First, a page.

It doesn’t matter what country you are in when you read this or what your title is in the education system, you are leading. I am sure you could send me a story of leadership that has warmed your heart this school year. I am confident that that story has impacted the life of a student. You would tell me about a teacher who is not letting COVID be an excuse for his or her students not learning; the expectations are high and instruction is being adapted to meet the needs of the student. That is leadership. Or you might send in a tale of a school administrator who, despite exhaustion and many changing situations, just gets the job done… day in and day out, roadblocks are removed so teachers can teach and students can learn. That is leadership. Or you might want me to know about the district that is collaborating and ensuring that everything stays aligned and focused on the right priorities. They are protecting the schools from the everyday struggles just so students come first and learning is the goal. That is leadership.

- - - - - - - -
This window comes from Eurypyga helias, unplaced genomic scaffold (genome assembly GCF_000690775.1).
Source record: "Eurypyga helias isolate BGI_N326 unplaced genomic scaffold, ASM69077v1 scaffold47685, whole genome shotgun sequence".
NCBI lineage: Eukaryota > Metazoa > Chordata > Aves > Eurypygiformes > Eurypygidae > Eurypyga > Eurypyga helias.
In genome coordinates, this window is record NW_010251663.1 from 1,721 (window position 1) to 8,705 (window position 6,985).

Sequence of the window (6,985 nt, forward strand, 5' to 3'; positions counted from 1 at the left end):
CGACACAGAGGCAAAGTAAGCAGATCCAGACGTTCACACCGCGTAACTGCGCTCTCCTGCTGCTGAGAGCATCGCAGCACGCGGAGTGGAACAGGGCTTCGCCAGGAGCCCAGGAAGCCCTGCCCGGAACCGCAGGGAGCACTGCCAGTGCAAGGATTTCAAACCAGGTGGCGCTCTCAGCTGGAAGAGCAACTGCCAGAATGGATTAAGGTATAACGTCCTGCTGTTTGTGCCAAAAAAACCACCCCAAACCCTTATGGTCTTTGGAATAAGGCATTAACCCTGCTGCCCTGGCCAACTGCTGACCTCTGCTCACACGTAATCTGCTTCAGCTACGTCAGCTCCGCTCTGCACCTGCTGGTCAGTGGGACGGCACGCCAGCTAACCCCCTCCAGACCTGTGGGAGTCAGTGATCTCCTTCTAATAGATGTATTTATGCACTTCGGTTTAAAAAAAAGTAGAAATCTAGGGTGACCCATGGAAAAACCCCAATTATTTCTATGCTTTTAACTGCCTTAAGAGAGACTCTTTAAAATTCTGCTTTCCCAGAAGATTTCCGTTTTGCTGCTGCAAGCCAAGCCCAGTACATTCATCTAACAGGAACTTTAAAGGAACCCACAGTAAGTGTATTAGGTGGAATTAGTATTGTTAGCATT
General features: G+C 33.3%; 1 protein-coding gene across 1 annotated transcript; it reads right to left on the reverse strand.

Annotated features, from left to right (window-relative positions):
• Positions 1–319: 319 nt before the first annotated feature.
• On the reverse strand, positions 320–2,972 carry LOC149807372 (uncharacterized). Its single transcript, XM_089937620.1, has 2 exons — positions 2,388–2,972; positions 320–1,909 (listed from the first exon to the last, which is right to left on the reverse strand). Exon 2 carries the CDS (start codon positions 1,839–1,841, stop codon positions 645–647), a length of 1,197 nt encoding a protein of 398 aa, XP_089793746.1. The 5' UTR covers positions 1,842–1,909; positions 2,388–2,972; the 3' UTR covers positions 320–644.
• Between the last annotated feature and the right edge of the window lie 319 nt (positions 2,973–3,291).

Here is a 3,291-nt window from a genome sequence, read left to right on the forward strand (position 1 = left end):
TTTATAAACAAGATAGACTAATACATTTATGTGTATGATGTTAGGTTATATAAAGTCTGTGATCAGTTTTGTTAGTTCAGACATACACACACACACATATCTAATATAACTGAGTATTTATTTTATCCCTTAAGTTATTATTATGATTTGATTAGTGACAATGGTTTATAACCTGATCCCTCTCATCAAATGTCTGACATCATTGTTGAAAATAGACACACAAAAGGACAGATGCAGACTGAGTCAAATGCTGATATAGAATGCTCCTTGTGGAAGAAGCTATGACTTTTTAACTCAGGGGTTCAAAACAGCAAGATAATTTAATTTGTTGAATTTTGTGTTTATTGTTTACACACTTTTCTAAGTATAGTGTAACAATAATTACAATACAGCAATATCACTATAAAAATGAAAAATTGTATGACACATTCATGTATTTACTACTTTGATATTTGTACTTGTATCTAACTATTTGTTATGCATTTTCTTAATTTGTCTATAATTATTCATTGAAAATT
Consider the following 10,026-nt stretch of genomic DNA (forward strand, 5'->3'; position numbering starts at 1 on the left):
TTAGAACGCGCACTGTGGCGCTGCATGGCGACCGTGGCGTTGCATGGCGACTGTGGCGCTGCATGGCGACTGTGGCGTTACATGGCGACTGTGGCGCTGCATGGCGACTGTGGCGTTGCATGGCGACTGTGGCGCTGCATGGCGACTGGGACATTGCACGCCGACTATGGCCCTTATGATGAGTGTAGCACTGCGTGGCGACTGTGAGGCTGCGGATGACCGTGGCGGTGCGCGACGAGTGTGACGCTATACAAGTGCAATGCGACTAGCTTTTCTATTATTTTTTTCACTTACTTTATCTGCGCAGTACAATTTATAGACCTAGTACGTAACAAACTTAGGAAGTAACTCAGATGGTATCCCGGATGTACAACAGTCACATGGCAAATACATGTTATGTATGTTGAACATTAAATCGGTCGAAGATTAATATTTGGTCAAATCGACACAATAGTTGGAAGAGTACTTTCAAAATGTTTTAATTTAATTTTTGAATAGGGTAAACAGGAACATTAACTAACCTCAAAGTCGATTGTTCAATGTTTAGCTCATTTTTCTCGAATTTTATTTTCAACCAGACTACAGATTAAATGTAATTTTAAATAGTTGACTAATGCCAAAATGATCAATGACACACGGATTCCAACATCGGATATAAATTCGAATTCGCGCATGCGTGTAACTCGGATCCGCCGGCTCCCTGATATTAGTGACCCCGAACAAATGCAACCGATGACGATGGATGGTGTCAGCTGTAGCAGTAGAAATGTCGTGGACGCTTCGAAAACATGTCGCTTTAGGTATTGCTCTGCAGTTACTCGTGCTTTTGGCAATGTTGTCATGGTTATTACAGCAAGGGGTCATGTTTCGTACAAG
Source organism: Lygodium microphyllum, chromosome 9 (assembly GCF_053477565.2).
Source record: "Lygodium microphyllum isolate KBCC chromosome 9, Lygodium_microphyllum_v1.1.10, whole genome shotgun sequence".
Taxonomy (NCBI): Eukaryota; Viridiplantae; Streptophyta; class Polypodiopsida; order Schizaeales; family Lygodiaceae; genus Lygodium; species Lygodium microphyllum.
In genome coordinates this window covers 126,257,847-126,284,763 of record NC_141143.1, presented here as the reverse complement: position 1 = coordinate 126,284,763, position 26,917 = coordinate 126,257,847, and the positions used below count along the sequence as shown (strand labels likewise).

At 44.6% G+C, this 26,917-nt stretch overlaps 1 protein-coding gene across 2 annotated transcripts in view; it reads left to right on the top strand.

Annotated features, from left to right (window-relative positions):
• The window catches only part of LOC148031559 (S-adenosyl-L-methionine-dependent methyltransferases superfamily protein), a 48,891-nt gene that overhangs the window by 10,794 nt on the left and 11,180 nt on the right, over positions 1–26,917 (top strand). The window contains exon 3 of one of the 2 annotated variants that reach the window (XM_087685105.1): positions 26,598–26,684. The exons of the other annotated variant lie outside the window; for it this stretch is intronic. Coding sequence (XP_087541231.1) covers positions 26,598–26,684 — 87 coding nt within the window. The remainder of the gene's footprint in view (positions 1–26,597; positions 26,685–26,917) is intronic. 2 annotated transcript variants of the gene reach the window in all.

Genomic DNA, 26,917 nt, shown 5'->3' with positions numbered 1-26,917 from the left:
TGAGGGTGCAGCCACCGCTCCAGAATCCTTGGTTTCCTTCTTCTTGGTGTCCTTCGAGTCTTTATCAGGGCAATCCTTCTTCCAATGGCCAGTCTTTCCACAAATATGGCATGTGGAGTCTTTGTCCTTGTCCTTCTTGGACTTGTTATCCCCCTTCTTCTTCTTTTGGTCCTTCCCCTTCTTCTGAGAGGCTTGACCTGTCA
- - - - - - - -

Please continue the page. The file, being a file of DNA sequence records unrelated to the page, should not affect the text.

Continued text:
Some make it look easy. Others struggle to lead. Many accept the need to be brave and courageous and rise to the challenge. Or… feel so vulnerable that it is difficult to be confident in decisions made. Whatever you are feeling, it is ok. Leadership does not follow a straight line. There are twists and turns and opportunities for success and failure. It is about continuing the journey despite the falls. Transforming a school or district is not a “walk in the park” and many days will feel difficult. Especially this year.

The important path to follow is sharing the load. When we build efficacy and empower others around us to lead, it somehow it seems less challenging to own the responsibility. When our energy is low, we need the synergy of a team; of collaborative efforts to transform. This may not be the year to add more projects or take a different direction, but it definitely is the year to lead. And, everyday that you or someone else provides steady, confident leadership, continuous improvement can happen. Your impact might not be obvious right now or even tomorrow. School and district improvement takes time and this year, more than ever, requires a relentless focus on the right work.

This blog is in celebration of you. Where ever you are and whatever you do in an education system (or in life in general), you lead through example. You lead with your words, your actions and your intentionality. Each new day is addressed with a renewed sense of purpose. Develop your skills, model, practice and honor others through your leadership. You matter. It matters. We need you. Thank you.

Lessons Learned this September